Does a writer need a website?

Does a writer need a website? Absolutely. It represents you and your writing to the world. You can control what is on your website and how you reach out to your audience. It is your homebase. As Kimberley Grabas puts it, your website is “a marketing and networking hub and a portal that allows communication to flow between an author and his or her readers.” ( Kimberley has some tips to pass on.

What should the webpage be about? The writer and writings. This is where you sell yourself and your writing. It is not a place for sharing family photos.

What is the purpose of the website? To promote the writer and writings. The website promotes you, it promotes your books and it promotes your ideas.

Who is the target audience? Current and prospective readers. Readers might want to find out more about you and your books; prospective readers might check you out and then be encouraged to read your books as a result.

What should be on the website? Writer bio, book info, contact info, events etc.

Website or Facebook page? Possibly both though people seem to find out more about books by doing web searches and reading websites ( Some authors have author Facebook accounts in which they only write about their books and connect with their fans. It sounds like a really good idea.

How often should you update your website? Ideally, monthly. If people return to your website they want to see something new and some evidence that you are engaging with your readership. If you post something new on a regular basis, then you will get return traffic. I bought a template for my website which I have been busy adapting using HTML and Javascript. I have total control over my website, which I think is essential for writers.

What about a blog? A blog is a good way of communicating with a wider community on a regular basis and getting feedback on what you are writing. There is some good information on setting up a blog for writers on  this website:

How expensive is a website to run? If you can do a bit of the HTML stuff then creating a website is actually cheap. Notepad comes free with Windows and you need a little coding knowledge to use it. Professional, and easier, software is Dreamweaver. This is expensive, but you can download a free trial. Dreamweaver allows you to have design view (for non-techies) or coding view (for techies). You can create beautiful website with a little persistance. Alternatively, you can buy and template and adapt it, get someone to make the site for you (very expensive) or build a basic site using Blogger, WordPress or any of the other free alternatives. It will cost a few pounds to buy a domain name and around £30 a year for hosting, depending on the package you buy. I am currently trialling a new version of my website ( which is a template I bought on the Internet and then adapted using Notepad.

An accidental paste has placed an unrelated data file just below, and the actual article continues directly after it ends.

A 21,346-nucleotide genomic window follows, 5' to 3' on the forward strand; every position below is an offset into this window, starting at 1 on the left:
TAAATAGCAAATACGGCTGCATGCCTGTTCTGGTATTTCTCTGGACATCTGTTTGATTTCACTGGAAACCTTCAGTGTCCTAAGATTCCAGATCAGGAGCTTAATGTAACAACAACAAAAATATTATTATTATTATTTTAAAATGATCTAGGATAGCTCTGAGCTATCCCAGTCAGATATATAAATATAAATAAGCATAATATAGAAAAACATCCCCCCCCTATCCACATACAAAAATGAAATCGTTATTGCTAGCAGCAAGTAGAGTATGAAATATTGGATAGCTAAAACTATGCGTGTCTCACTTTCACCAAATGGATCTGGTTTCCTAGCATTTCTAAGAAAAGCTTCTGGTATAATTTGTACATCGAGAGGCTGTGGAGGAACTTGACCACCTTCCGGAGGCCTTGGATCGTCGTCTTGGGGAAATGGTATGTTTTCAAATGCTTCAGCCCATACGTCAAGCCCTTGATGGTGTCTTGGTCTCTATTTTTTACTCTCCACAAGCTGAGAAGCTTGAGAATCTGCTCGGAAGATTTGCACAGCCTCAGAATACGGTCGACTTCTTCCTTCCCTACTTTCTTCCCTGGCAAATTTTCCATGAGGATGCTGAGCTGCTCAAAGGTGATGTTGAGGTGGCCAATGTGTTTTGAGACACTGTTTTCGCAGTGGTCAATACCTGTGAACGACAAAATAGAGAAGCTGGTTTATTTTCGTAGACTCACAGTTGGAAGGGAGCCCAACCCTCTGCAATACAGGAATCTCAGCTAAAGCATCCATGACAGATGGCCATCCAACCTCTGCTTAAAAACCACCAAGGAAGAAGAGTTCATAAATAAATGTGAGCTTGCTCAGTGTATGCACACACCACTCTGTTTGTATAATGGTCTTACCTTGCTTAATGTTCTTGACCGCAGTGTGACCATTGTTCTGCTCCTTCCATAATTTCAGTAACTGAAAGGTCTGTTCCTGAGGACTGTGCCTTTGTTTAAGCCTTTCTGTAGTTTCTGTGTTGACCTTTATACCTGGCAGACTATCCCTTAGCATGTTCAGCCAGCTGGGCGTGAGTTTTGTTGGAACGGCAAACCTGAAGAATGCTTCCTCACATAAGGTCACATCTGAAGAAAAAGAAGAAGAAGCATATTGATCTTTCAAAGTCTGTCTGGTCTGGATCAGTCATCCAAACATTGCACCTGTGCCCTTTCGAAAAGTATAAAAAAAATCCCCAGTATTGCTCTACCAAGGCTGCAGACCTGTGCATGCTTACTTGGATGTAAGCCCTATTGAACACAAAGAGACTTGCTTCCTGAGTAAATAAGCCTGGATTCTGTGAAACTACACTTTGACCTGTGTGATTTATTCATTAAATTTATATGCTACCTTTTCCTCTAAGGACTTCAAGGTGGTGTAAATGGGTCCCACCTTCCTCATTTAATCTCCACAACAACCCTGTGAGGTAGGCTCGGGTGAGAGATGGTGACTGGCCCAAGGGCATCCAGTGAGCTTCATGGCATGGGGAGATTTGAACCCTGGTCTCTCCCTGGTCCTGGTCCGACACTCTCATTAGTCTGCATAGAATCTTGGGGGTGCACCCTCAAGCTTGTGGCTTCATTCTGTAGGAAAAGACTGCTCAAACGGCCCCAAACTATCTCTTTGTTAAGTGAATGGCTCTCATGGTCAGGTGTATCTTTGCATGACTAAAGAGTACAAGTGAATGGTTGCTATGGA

Does a writer need a Twitter account? Not unless you are really really famous and people are going to follow your every word or you have a brand new book out and you want to publicize it. Then, I would consider have a book specific Twitter account.

Indie writers need all the promotion and marketing tools they can get so a dedicated website has to be a must, in my opinion.




Day Trip to Winchester

The Cathedral city of Winchester is situated just one hour away from London and is a very pleasant place to visit. The poet John Keats stayed there and the author Jane Austin died there. Naturally, there are tourist trains and memorabilia connected with these two literary figures. In addition, the city is home to several army museums, museums of local history, a cathedral and some pretty stone medieval buildings. It is also home to King Arthur’s Round Table.

My friend and I spent an afternoon looking wandering around the streets popping into museums, shops and pubs. We found some very nice examples of wattle and daub buildings, did a little bit of the river walk, wandered along streets of traditional terraced houses, toured a couple of traditional pubs, did a little shopping and had a lovely lunch. When we left in the evening there were still mahy things we had not had time to see so we were left wanting to pay another visit.

The Round TableKing Arthur’s Round Table in the Great Hall at Winchester



Walking in the footsteps of your characters

How important is it to walk in the footsteps of your characters, especially if they are based in real time in a real place?